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2008年11月29日 (土)

党首討論 こじれたままのねじれ国会

The Yomiuri Shimbun (Nov. 29, 2008)

Aso-Ozawa debate solved nothing

党首討論 こじれたままのねじれ国会(1129日付・読売社説)

At their first one-on-one parliamentary debate as heads of their parties, Prime Minister Taro Aso and Democratic Party of Japan President Ichiro Ozawa avoided exchanging barbs, but could not bring themselves to try to disentangle the current imbroglio at the Diet.


Ozawa, who had been seen as being reluctant to hold such a debate, took the offensive.


He repeatedly urged Aso to submit an additional supplementary budget to the current Diet session. "The prime minister has been saying that he'll put priority on economic stimulus measures over holding an election [for the House of Representatives]," Ozawa said. "It's not too late. It's only logical for the prime minister to submit a second supplementary budget during this Diet session."


Aso reiterated his intention to submit an extra budget at the onset of the next ordinary Diet session to be convened in January. If that was his plan, Aso should dissolve the lower house "immediately," Ozawa shot back.


There is no doubt that Ozawa's arguments about an additional supplementary budget were persuasive to a certain degree, considering the fact that Aso was an ardent advocate of swiftly implementing more economic pump-priming measures.


Ozawa apparently intended to badger Aso on this point so as to highlight the prime minister's missteps.



DPJ's stance contradictory

But if Aso's stance is blameworthy, Ozawa's party, too, cannot escape criticism for its problematic actions.


First of all, the DPJ reneged on an accord to take a vote at the House of Councillors on a bill to revise the new Antiterrorism Law that would extend the Maritime Self-Defense Force's refueling mission in the Indian Ocean and demanded an additional supplementary budget be submitted to the current Diet session. Its action can be only described as reckless.


It is, therefore, justifiable for the ruling coalition to hesitate over the submission of a supplementary budget during this session even though the DPJ said it would not intentionally try to prolong Diet deliberations.


A global economic deterioration due to the ongoing financial crisis has dealt a serious blow to the Japanese economy, but the DPJ has not agreed to take a vote on a bill to resurrect the Law on Special Measures for Strengthening Financial Functions. Its attitude toward the bill clearly contradicts its reasoning for demanding the early submission of a supplementary budget to the Diet.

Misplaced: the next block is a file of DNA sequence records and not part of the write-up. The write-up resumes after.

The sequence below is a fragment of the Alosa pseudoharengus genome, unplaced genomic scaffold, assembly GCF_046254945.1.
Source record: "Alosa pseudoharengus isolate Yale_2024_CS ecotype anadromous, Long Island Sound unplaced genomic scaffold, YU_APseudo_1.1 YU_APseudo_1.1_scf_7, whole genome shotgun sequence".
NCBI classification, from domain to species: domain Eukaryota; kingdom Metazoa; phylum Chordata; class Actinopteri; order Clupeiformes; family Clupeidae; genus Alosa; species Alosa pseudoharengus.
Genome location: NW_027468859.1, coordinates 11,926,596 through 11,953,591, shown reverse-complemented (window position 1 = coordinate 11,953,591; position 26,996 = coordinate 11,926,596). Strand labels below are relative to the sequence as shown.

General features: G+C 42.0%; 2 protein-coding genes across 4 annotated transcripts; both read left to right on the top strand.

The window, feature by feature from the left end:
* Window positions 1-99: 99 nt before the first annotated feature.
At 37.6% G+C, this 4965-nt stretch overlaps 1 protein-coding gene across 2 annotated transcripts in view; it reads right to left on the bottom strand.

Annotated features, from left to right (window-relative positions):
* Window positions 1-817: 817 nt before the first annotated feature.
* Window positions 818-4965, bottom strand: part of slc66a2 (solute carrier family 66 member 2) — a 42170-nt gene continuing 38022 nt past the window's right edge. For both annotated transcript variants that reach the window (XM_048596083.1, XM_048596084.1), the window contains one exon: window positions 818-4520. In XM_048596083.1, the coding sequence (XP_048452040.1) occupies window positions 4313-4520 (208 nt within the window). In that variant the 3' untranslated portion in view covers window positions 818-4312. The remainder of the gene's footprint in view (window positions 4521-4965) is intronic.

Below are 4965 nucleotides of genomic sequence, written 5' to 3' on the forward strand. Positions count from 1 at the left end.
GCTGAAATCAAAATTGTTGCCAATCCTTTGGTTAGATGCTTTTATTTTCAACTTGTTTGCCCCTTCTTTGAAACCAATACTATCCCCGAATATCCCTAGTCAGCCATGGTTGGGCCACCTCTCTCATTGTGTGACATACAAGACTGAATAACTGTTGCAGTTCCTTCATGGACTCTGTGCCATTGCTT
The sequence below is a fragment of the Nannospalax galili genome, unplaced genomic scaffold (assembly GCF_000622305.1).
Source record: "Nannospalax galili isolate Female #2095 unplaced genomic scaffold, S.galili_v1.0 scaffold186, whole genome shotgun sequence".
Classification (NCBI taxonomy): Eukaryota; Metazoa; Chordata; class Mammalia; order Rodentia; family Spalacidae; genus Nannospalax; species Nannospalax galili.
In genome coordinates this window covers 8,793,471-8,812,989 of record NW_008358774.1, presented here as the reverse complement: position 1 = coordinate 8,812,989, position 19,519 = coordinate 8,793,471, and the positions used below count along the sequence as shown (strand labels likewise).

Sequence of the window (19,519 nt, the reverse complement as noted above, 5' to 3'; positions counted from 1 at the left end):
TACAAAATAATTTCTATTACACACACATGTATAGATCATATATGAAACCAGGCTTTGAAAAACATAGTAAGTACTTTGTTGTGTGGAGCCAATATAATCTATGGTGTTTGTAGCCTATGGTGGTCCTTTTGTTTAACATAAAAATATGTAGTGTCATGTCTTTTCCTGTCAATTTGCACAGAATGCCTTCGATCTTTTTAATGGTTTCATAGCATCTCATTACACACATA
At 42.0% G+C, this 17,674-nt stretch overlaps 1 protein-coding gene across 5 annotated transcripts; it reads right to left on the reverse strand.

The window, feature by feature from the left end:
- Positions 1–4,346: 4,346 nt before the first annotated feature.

It was only natural for Aso to demand an early vote on the financial functions bill and stress the importance of having constructive talks between parties. In essence, the financial functions bill will be a good theme on which the ruling and opposition parties could forge policy coordination. The parties must remove as soon as possible roadblocks that are preventing the passage of the bill in this extended Diet session.



More jousts needed

Aso was unable to drive Ozawa into a corner during Friday's debate over the DPJ's hard-to-understand attitude toward the bill to revise the new Antiterrorism Law, probably because the prime minister is on the defensive, largely due to a spate of gaffes he made recently.


The current Diet session will be extended by 25 days beyond Sunday. The two party leaders cannot avoid criticism for having created the current morass in Diet deliberations.


Both Aso and Ozawa must be fully aware that if they allow their distrust toward each other to deepen, they will make it hard for themselves to carry out their political duties. We hope the two leaders will have more one-on-one debates at the Diet, making it a forum for lively arguments.


(From The Yomiuri Shimbun Nov. 29, 2008)

200811290145  読売新聞)


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